|1976–Present||JPS Exhibition, held annually in Tokyo, Kyoto, Nagoya, Hamamatsu, Niigata, and Fukuoka.|
|1995||Modern Japanese Photography: The Eye That Records and Creates, Tokyo, Osaka.|
|2000–01||The Heart of Japan — by 1,000 Photographers, Tokyo, Fukuoka, Osaka, Nagoya.|
|2005–06||Sixty Years of Japanese Children, held with the support of the Agency for Cultural Affairs in Tokyo, Nagoya, Kyoto and Yokohama.|
|1961||Tokyo, edited by Yonosuke Natori, and published by the Asahi Shimbun|
|1971||Japanese Photography History 1840–1945, a JPS compilation published by Heibonsha|
|1977||History of Japanese Contemporary Photography 1945–70, a JPS compilation published by Heibonsha|
|1980||A Century of Japanese Photography, published by Pantheon Books of New York|
|1994||A Copyright Handbook for Photographers, edited and published by JPS|
|1996||75 Photographers, published by Nippon Camera|
|2000||History of Japanese Contemporary Photography 1945–95, published by Heibonsha|
|2000||The Heart of Japan, published by Mitsumura Printing|
|2003||Photograph Copyrights, supervised by JPS, edited by Japan Photographers Union, published by Kusanone Shuppankai|
|2005||Sixty Years of Japanese Children, a JPS compilation, published by Shinchosha|
|2007||The Rules and Manners of Snapshot Photos, JPS edition, published by Asahi Shinsho|
Promotion of Photography History
JPS has been active in compiling and exhibiting Japanese photography of the past. History of Japanese Photographic Expression in the Past 100 Years exhibition in 1969, History of Japanese Contemporary Photography 1945–70 exhibition in 1975 and Modern Japanese Photography: The Eye That Records and Creates exhibition in 1995 were all very highly rated.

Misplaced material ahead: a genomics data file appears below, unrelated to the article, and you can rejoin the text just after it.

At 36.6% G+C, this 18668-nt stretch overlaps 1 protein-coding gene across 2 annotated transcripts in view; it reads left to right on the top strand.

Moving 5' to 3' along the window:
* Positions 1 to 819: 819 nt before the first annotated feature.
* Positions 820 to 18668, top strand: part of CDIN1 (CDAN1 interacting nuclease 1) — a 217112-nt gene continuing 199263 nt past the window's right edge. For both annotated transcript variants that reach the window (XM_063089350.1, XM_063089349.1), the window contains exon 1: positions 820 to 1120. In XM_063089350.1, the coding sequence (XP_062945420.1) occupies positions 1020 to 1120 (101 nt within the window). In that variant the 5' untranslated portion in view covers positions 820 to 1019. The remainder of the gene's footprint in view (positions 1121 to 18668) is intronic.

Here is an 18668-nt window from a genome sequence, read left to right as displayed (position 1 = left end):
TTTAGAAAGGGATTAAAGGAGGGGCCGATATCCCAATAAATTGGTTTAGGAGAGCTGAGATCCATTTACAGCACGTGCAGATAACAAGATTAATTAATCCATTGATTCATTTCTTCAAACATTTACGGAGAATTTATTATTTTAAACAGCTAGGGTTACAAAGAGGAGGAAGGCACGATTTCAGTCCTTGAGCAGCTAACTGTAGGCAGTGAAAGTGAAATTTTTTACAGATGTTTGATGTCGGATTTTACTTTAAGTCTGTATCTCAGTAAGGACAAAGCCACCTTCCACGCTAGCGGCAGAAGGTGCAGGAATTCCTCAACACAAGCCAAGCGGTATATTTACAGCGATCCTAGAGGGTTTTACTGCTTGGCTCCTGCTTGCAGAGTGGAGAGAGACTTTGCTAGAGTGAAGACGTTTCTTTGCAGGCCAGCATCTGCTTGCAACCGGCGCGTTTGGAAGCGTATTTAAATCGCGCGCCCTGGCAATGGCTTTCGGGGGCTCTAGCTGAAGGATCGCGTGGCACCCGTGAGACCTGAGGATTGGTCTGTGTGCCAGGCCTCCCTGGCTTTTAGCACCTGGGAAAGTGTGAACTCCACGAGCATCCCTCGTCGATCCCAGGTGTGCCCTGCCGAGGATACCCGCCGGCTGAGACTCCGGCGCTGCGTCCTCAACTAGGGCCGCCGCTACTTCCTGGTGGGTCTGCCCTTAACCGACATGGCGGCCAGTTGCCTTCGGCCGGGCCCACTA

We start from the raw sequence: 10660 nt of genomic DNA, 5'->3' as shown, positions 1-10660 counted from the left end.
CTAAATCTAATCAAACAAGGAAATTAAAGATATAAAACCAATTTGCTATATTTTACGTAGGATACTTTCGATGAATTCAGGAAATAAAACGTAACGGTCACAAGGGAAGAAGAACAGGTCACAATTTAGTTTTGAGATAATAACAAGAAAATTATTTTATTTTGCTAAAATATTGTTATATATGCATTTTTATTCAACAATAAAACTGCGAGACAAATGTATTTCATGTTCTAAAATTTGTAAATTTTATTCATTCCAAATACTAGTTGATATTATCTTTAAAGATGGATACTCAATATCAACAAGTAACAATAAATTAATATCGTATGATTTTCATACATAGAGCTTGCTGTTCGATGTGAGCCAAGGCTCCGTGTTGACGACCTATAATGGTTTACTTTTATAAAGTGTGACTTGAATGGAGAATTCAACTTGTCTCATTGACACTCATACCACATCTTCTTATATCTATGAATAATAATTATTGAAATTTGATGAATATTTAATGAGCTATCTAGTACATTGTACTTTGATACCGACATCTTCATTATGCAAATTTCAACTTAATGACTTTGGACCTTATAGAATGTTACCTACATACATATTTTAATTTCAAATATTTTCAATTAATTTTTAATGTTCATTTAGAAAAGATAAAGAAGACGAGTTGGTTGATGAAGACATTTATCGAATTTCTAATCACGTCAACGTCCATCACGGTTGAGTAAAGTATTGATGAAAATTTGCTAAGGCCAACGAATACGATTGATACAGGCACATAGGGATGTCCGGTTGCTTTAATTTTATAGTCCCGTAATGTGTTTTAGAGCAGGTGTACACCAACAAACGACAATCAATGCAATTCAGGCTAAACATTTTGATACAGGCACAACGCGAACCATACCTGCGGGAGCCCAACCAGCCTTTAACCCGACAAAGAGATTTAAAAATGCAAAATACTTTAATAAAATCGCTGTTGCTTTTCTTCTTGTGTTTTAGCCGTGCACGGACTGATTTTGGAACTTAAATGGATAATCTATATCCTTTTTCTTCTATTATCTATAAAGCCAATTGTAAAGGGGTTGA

In addition, three books on the history of Japanese photography have been published by Heibonsha under the editing supervision of JPS. The first was Japanese Photography History 1840–1945, published in 1971.
This book was later translated into English and published as A Century of Japanese Photography by Pantheon in New York in 1980. In 1977, History of Japanese Contemporary Photography 1945–70 was published. In the spring of 2000, History of Japanese Contemporary Photography 1945–95 appeared in the bookstores.
Establishment of Photography Museums
From 1979, key members of JPS and others from the photographic community started to lobby for the establishment of photography museums and public collections in Japan. Their efforts bore fruit by the mid-1990s with the establishment of photography departments at public museums, such as the Kawasaki City Museum, Yokohama Museum of Art and Tokyo National Museum of Modern Art. The Tokyo Metropolitan Museum of Photography, Japan’s first public museum dedicated to photography, was also built.
Our contact information is as follows.
Note that we do not accept inquiries from individuals.
Please contact us through your photographers organization instead.
|Postal address||Japan Professional Photographers Society JCII Bldg.
#303 25 Ichibancho Chiyoda-ku, Tokyo 102-0082